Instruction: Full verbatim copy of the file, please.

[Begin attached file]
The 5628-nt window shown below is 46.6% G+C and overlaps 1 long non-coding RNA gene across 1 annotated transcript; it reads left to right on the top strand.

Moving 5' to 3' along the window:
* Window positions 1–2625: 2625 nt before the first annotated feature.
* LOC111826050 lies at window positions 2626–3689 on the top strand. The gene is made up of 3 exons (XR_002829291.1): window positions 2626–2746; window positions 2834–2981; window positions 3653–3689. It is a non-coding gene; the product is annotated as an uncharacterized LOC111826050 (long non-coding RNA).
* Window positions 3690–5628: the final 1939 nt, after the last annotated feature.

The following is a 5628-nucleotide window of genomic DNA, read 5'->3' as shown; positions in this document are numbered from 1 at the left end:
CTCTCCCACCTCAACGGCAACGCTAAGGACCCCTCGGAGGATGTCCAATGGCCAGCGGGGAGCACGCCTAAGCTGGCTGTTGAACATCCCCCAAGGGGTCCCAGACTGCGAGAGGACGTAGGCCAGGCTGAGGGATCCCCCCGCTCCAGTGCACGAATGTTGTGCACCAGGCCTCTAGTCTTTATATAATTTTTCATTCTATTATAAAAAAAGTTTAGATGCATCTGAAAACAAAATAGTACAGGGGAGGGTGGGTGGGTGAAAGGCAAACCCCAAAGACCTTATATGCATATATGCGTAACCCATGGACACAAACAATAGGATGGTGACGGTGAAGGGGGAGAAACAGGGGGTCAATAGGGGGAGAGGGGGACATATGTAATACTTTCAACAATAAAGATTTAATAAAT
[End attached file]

The 5628-nt window shown below is 46.6% G+C and overlaps 1 long non-coding RNA gene across 1 annotated transcript; it reads left to right on the top strand.

Moving 5' to 3' along the window:
* Window positions 1–2625: 2625 nt before the first annotated feature.
* LOC111826050 lies at window positions 2626–3689 on the top strand. The gene is made up of 3 exons (XR_002829291.1): window positions 2626–2746; window positions 2834–2981; window positions 3653–3689. It is a non-coding gene; the product is annotated as an uncharacterized LOC111826050 (long non-coding RNA).
* Window positions 3690–5628: the final 1939 nt, after the last annotated feature.

The following is a 5628-nucleotide window of genomic DNA, read 5'->3' as shown; positions in this document are numbered from 1 at the left end:
CTCTCCCACCTCAACGGCAACGCTAAGGACCCCTCGGAGGATGTCCAATGGCCAGCGGGGAGCACGCCTAAGCTGGCTGTTGAACATCCCCCAAGGGGTCCCAGACTGCGAGAGGACGTAGGCCAGGCTGAGGGATCCCCCCGCTCCAGTGCACGAATGTTGTGCACCAGGCCTCTAGTCTTTATATAATTTTTCATTCTATTATAAAAAAAGTTTAGATGCATCTGAAAACAAAATAGTACAGGGGAGGGTGGGTGGGTGAAAGGCAAACCCCAAAGACCTTATATGCATATATGCGTAACCCATGGACACAAACAATAGGATGGTGACGGTGAAGGGGGAGAAACAGGGGGTCAATAGGGGGAGAGGGGGACATATGTAATACTTTCAACAATAAAGATTTAATAAAT